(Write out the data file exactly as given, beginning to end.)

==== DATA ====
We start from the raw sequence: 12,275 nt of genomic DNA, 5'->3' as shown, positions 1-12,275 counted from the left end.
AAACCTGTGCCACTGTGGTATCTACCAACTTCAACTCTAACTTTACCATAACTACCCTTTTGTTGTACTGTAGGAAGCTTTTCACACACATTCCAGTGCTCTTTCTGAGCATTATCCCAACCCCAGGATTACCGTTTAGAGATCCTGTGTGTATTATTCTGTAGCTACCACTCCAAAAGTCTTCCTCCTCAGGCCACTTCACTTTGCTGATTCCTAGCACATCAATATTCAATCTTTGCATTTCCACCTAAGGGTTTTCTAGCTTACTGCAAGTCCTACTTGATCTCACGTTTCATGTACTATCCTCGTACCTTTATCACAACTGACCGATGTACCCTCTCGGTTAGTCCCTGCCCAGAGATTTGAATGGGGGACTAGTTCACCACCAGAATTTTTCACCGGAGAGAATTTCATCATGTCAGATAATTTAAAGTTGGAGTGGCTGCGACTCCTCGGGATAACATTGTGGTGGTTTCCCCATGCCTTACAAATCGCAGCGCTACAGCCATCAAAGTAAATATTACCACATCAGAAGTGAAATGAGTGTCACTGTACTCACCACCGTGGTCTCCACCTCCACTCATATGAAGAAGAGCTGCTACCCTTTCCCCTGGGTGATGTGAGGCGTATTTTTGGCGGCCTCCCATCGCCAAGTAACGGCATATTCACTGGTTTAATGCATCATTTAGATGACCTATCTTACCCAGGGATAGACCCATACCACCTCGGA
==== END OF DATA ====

We start from the raw sequence: 12,275 nt of genomic DNA, 5'->3' as shown, positions 1-12,275 counted from the left end.
AAACCTGTGCCACTGTGGTATCTACCAACTTCAACTCTAACTTTACCATAACTACCCTTTTGTTGTACTGTAGGAAGCTTTTCACACACATTCCAGTGCTCTTTCTGAGCATTATCCCAACCCCAGGATTACCGTTTAGAGATCCTGTGTGTATTATTCTGTAGCTACCACTCCAAAAGTCTTCCTCCTCAGGCCACTTCACTTTGCTGATTCCTAGCACATCAATATTCAATCTTTGCATTTCCACCTAAGGGTTTTCTAGCTTACTGCAAGTCCTACTTGATCTCACGTTTCATGTACTATCCTCGTACCTTTATCACAACTGACCGATGTACCCTCTCGGTTAGTCCCTGCCCAGAGATTTGAATGGGGGACTAGTTCACCACCAGAATTTTTCACCGGAGAGAATTTCATCATGTCAGATAATTTAAAGTTGGAGTGGCTGCGACTCCTCGGGATAACATTGTGGTGGTTTCCCCATGCCTTACAAATCGCAGCGCTACAGCCATCAAAGTAAATATTACCACATCAGAAGTGAAATGAGTGTCACTGTACTCACCACCGTGGTCTCCACCTCCACTCATATGAAGAAGAGCTGCTACCCTTTCCCCTGGGTGATGTGAGGCGTATTTTTGGCGGCCTCCCATCGCCAAGTAACGGCATATTCACTGGTTTAATGCATCATTTAGATGACCTATCTTACCCAGGGATAGACCCATACCACCTCGGA